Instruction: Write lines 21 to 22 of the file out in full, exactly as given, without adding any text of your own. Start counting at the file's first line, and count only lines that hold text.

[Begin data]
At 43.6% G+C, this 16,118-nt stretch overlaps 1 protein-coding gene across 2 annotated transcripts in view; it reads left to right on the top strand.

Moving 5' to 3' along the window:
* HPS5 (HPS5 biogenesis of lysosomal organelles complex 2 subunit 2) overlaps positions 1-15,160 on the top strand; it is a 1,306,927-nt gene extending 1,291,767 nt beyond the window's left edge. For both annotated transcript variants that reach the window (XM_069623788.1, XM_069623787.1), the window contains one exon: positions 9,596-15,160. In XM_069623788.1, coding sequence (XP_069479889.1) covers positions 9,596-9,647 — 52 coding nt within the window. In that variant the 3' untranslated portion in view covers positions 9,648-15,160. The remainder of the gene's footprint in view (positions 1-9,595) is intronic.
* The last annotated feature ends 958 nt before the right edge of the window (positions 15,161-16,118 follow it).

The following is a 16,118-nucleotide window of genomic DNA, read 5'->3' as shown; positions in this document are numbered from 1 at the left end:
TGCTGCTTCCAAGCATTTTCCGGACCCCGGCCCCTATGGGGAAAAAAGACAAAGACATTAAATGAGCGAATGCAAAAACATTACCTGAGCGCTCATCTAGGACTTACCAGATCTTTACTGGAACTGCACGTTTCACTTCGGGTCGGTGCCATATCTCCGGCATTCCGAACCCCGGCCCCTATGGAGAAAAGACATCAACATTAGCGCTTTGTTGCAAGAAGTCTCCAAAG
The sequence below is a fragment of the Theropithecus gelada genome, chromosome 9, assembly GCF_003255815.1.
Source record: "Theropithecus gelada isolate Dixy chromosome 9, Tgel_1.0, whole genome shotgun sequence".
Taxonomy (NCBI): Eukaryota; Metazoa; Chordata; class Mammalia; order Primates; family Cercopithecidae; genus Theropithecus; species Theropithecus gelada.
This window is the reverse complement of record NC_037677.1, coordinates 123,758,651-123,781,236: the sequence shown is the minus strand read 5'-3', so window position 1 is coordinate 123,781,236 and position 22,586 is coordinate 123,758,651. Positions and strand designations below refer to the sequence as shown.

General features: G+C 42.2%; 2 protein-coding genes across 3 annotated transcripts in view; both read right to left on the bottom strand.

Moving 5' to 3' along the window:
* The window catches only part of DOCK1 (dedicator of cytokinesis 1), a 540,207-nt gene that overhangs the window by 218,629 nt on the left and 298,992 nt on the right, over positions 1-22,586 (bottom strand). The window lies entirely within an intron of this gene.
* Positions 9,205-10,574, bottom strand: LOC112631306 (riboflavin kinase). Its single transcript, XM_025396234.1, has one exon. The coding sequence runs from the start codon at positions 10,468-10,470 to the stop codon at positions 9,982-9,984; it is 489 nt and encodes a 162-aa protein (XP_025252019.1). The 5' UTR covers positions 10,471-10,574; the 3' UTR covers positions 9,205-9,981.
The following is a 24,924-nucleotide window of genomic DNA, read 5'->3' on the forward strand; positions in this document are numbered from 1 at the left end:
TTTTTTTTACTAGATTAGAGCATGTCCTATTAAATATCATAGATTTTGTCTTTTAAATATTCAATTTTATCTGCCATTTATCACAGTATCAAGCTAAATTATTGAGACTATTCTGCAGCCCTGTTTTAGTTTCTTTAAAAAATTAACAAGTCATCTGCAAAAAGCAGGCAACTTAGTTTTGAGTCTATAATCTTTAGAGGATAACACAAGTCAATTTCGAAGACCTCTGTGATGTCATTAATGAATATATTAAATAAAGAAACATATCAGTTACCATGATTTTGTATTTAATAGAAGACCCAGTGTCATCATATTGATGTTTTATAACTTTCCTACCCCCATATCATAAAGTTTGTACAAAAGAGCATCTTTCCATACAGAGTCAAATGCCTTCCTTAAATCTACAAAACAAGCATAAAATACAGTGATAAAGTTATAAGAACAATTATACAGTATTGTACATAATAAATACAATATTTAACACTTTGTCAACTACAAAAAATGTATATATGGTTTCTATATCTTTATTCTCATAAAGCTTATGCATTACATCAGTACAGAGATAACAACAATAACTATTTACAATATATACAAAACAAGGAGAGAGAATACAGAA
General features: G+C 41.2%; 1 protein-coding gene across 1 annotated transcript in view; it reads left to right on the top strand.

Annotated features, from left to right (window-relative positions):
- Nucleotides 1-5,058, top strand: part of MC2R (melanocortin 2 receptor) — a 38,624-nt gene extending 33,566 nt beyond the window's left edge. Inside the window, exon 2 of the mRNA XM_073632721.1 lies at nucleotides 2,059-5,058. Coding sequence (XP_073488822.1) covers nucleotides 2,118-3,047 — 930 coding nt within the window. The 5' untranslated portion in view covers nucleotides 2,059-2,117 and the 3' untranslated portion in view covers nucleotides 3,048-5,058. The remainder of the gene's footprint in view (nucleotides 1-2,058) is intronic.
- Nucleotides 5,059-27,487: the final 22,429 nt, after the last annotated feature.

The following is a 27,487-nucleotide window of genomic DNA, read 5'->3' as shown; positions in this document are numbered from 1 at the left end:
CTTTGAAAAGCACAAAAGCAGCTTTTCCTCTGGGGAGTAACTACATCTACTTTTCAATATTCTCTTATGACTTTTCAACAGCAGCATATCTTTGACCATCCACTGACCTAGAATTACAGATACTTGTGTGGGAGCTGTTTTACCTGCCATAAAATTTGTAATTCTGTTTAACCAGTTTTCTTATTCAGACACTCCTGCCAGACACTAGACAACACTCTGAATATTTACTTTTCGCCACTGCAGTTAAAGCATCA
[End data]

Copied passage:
The following is a 27,487-nucleotide window of genomic DNA, read 5'->3' as shown; positions in this document are numbered from 1 at the left end:
CTTTGAAAAGCACAAAAGCAGCTTTTCCTCTGGGGAGTAACTACATCTACTTTTCAATATTCTCTTATGACTTTTCAACAGCAGCATATCTTTGACCATCCACTGACCTAGAATTACAGATACTTGTGTGGGAGCTGTTTTACCTGCCATAAAATTTGTAATTCTGTTTAACCAGTTTTCTTATTCAGACACTCCTGCCAGACACTAGACAACACTCTGAATATTTACTTTTCGCCACTGCAGTTAAAGCATCA